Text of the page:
Neurofeedback – Brain Training from the inside-out.
Research has shown neurofeedback to be an effective intervention for ADHD and epilepsy. It is a promising, non-invasive modality to lessen insomnia, anxiety, OCD, panic attacks, depression, substance abuse, traumatic brain injuries and more. It can improve concentration, memory, cognition and creativity, focus, self-confidence and performance in sport, on-the-job and in the arts.
Neurofeedback works by providing visual or auditory or tactile feedback to a client based on client brain wave patterns. A technician sets up conditions of training (much like a personal trainer would adjust a weight machine or resistance on a bicycle to fit the physical fitness of a client), adjusting the modality, location and strength of the training feedback.
The goal of training with neurofeedback is to reduce symptoms and patterns of mind and body as related to brain function. Training rewards brain wave patterns that can lead to a diminishment of unwanted symptoms (such as poor attention, impulsiveness or OCD) or adoption of wanted symptoms (relaxation, better emotional regulation, reading better).
For example, a client with poor attention and hyperactivity may train with sensors placed on the forehead, connected to a computer which plays a movie when the brain is within a desired range. But, when the brain wave pattern is out-of-the desired range, the movie or game pauses or shrinks, and the sound fades. The move or game resumes when the brain finds the desired brain wave pattern (usually within a second or two). Through this process, the brain “learns” which patterns allows the individual to watch the movie or play the game.
Based on the repeated “learning” through this feedback process, the brain theoretically becomes aware of a different pattern for accomplishing a task, such as playing a game. This learning is generally thought to produce the desired change in brain wave patterns—old patterns that were linked to the ineffective behavior. Thus, with neurofeedback, symptoms begin to change as the brain is rewarded for the healthy brain wave pattern.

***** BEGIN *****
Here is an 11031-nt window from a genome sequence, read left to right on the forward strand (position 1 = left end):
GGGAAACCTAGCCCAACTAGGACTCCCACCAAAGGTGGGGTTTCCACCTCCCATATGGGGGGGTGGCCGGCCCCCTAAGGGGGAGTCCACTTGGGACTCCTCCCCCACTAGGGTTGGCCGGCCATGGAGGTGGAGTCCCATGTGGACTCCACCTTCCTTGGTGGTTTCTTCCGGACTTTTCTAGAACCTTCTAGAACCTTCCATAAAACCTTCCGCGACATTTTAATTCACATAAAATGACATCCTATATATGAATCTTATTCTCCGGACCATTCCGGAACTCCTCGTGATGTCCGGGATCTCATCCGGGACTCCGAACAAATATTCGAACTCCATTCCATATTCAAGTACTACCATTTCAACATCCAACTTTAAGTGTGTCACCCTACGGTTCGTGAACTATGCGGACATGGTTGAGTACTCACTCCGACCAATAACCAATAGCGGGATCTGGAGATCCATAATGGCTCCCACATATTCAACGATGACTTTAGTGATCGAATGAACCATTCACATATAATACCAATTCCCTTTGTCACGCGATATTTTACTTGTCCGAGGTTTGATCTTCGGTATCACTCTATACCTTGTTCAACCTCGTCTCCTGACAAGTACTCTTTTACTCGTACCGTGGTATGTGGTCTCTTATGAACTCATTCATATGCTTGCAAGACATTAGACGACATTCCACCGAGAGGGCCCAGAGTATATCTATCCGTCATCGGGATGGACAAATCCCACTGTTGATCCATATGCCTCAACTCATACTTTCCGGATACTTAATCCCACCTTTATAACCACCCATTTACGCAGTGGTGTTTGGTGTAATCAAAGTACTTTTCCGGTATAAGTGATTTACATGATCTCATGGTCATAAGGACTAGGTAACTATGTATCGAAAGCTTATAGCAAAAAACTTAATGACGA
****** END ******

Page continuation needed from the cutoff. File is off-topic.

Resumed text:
At Better Brain Balance, we prepare the individual for learning through establishing an appropriate-to-learning brain “state”. This means we may use biofeedback or relaxation exercises to improve calming or better focus prior to brain training with neurofeedback.
Neurofeedback can be beneficial at any age: with children, adults, seniors. It is an effective alternative to medication. It may be used in conjunction with medication and/or nutritional supplements, or as an adjunct to psychotherapy since it can impact emotional processing, release trauma patterns and enhance a sense of well-being. (If you are currently taking medications, please inform us during the Intake Interview.)
A qEEG brain map is recommended prior to neurofeedback to guide training. Training is not recommended for individuals currently using psychoactive medications, alcohol or marijuana; please read the Consent Form to learn more about contraindications for neurofeedback training.
At Better Brain Balance, we use the BrainMaster Discovery and the New Mind Technologies systems for neurofeedback training. We have found these to be the powerful and effective. Typically, 20-40 training sessions are taken to address non-complex symptoms, but this will vary for each individual. Training involves 2-5 sessions per week, 10-45 minutes of feedback per session. Neurofeedback training may be taken at home. Please CONTACT US to learn more about home training. In the clinic, training sessions are generally scheduled for 50 minutes.
In the hands of a trained neurofeedback provider, there are few, if any, negative side effects reported in the literature, or in our clinic. Most clients find the trainings enjoyable and engaging. Our practitioners are certified in Neurofeedback by the BCIA (Biofeedback Certification International Alliance), qualified professionals who have received hundreds of hours of training.
Click here to schedule a complimentary 30-minute Meet-n-Greet session with our practitioners to learn more. We welcome your questions in person or in a telephone session! There is no obligation to proceed with neurofeedback following this introduction to neurofeedback.